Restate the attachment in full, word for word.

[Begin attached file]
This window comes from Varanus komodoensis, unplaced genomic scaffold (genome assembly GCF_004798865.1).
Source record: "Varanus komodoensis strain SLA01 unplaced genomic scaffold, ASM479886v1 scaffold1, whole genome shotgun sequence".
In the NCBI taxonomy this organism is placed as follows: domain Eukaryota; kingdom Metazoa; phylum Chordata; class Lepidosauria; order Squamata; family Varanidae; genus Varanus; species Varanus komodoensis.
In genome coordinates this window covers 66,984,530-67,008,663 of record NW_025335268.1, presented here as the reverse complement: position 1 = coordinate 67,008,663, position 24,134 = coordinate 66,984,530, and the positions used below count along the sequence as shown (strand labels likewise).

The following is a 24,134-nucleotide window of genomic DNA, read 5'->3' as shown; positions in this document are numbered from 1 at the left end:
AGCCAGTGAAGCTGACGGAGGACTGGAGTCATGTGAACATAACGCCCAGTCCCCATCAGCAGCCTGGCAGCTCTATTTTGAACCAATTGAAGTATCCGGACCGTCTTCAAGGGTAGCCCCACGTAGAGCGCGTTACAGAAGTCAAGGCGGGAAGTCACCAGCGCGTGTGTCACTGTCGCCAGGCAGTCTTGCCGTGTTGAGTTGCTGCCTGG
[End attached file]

This window comes from Varanus komodoensis, unplaced genomic scaffold (genome assembly GCF_004798865.1).
Source record: "Varanus komodoensis strain SLA01 unplaced genomic scaffold, ASM479886v1 scaffold1, whole genome shotgun sequence".
In the NCBI taxonomy this organism is placed as follows: domain Eukaryota; kingdom Metazoa; phylum Chordata; class Lepidosauria; order Squamata; family Varanidae; genus Varanus; species Varanus komodoensis.
In genome coordinates this window covers 66,984,530-67,008,663 of record NW_025335268.1, presented here as the reverse complement: position 1 = coordinate 67,008,663, position 24,134 = coordinate 66,984,530, and the positions used below count along the sequence as shown (strand labels likewise).

The following is a 24,134-nucleotide window of genomic DNA, read 5'->3' as shown; positions in this document are numbered from 1 at the left end:
AGCCAGTGAAGCTGACGGAGGACTGGAGTCATGTGAACATAACGCCCAGTCCCCATCAGCAGCCTGGCAGCTCTATTTTGAACCAATTGAAGTATCCGGACCGTCTTCAAGGGTAGCCCCACGTAGAGCGCGTTACAGAAGTCAAGGCGGGAAGTCACCAGCGCGTGTGTCACTGTCGCCAGGCAGTCTTGCCGTGTTGAGTTGCTGCCTGG